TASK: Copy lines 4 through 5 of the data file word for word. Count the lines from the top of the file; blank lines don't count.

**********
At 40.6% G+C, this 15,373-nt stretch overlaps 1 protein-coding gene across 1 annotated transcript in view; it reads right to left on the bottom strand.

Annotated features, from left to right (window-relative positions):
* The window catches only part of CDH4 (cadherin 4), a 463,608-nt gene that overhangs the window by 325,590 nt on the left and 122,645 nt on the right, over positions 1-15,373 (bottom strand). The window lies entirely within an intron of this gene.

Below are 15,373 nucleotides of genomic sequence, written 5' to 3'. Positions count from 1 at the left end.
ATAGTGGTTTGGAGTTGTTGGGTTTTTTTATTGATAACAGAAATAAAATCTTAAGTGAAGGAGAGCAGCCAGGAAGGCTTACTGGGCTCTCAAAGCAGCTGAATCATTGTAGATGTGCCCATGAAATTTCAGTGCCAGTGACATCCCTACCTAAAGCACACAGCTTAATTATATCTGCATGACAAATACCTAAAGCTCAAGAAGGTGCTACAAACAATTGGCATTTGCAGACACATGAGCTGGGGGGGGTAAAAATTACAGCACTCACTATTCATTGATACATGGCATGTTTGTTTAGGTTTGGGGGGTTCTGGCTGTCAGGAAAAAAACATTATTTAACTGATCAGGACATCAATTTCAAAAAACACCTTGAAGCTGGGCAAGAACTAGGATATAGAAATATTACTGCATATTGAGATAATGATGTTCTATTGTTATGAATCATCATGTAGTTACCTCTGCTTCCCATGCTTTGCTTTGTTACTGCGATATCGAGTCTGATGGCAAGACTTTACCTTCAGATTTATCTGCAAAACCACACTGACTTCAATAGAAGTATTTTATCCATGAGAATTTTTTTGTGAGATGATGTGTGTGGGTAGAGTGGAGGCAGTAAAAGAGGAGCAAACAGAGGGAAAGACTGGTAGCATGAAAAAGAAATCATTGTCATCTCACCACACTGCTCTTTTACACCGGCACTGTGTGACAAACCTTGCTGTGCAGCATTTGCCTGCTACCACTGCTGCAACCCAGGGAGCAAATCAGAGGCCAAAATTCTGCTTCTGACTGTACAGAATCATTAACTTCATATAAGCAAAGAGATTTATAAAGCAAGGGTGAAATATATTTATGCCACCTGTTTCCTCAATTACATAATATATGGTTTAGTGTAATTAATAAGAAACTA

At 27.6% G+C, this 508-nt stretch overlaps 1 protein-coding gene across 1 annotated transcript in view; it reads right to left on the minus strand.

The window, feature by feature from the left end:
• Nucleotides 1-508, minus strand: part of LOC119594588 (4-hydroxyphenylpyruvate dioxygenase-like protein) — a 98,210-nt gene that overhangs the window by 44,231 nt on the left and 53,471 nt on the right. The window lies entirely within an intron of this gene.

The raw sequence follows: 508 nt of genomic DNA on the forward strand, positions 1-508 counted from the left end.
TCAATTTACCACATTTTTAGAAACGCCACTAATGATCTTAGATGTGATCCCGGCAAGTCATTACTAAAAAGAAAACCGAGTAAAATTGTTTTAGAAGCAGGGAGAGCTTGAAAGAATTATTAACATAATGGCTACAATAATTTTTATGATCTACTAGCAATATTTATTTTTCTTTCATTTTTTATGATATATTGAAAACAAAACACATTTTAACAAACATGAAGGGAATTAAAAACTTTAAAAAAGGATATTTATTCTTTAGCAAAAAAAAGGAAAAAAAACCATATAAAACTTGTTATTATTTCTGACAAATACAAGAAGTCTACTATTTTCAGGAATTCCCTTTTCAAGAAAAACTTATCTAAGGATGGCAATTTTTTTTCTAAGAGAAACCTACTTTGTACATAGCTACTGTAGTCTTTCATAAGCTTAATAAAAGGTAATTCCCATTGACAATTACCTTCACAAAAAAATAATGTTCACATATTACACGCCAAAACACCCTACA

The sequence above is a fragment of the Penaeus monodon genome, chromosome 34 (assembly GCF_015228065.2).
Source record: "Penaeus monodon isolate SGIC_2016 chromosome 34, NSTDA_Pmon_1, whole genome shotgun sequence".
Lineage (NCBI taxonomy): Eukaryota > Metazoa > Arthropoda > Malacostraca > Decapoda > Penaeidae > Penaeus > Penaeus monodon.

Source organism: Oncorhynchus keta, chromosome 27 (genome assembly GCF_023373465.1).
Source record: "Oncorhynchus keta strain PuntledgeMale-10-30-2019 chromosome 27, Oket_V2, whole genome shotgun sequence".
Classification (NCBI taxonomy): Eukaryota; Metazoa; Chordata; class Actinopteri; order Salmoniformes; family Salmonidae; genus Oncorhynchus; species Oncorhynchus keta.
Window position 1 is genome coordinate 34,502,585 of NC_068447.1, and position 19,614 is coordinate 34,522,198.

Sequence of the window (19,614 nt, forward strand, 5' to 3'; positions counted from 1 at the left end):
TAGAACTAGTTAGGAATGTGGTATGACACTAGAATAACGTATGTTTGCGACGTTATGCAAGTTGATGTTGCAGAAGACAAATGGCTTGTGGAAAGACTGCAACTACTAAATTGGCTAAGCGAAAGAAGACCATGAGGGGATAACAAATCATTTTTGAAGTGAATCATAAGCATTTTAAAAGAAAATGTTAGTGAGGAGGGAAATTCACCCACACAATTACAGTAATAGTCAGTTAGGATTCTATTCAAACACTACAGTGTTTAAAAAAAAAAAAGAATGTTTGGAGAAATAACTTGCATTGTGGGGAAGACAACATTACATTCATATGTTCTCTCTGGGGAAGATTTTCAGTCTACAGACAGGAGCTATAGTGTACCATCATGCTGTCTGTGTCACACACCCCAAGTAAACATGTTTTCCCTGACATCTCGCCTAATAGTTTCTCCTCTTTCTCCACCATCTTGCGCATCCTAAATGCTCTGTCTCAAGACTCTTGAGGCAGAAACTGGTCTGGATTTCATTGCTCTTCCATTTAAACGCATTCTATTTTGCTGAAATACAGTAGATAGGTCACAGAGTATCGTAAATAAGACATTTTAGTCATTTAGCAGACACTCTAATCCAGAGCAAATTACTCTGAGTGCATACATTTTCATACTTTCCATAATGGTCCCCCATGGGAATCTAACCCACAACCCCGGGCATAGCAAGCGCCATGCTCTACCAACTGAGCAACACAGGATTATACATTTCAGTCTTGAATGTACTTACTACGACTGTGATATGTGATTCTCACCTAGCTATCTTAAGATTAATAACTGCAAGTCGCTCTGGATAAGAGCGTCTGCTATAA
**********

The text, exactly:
Below are 15,373 nucleotides of genomic sequence, written 5' to 3'. Positions count from 1 at the left end.
ATAGTGGTTTGGAGTTGTTGGGTTTTTTTATTGATAACAGAAATAAAATCTTAAGTGAAGGAGAGCAGCCAGGAAGGCTTACTGGGCTCTCAAAGCAGCTGAATCATTGTAGATGTGCCCATGAAATTTCAGTGCCAGTGACATCCCTACCTAAAGCACACAGCTTAATTATATCTGCATGACAAATACCTAAAGCTCAAGAAGGTGCTACAAACAATTGGCATTTGCAGACACATGAGCTGGGGGGGGTAAAAATTACAGCACTCACTATTCATTGATACATGGCATGTTTGTTTAGGTTTGGGGGGTTCTGGCTGTCAGGAAAAAAACATTATTTAACTGATCAGGACATCAATTTCAAAAAACACCTTGAAGCTGGGCAAGAACTAGGATATAGAAATATTACTGCATATTGAGATAATGATGTTCTATTGTTATGAATCATCATGTAGTTACCTCTGCTTCCCATGCTTTGCTTTGTTACTGCGATATCGAGTCTGATGGCAAGACTTTACCTTCAGATTTATCTGCAAAACCACACTGACTTCAATAGAAGTATTTTATCCATGAGAATTTTTTTGTGAGATGATGTGTGTGGGTAGAGTGGAGGCAGTAAAAGAGGAGCAAACAGAGGGAAAGACTGGTAGCATGAAAAAGAAATCATTGTCATCTCACCACACTGCTCTTTTACACCGGCACTGTGTGACAAACCTTGCTGTGCAGCATTTGCCTGCTACCACTGCTGCAACCCAGGGAGCAAATCAGAGGCCAAAATTCTGCTTCTGACTGTACAGAATCATTAACTTCATATAAGCAAAGAGATTTATAAAGCAAGGGTGAAATATATTTATGCCACCTGTTTCCTCAATTACATAATATATGGTTTAGTGTAATTAATAAGAAACTA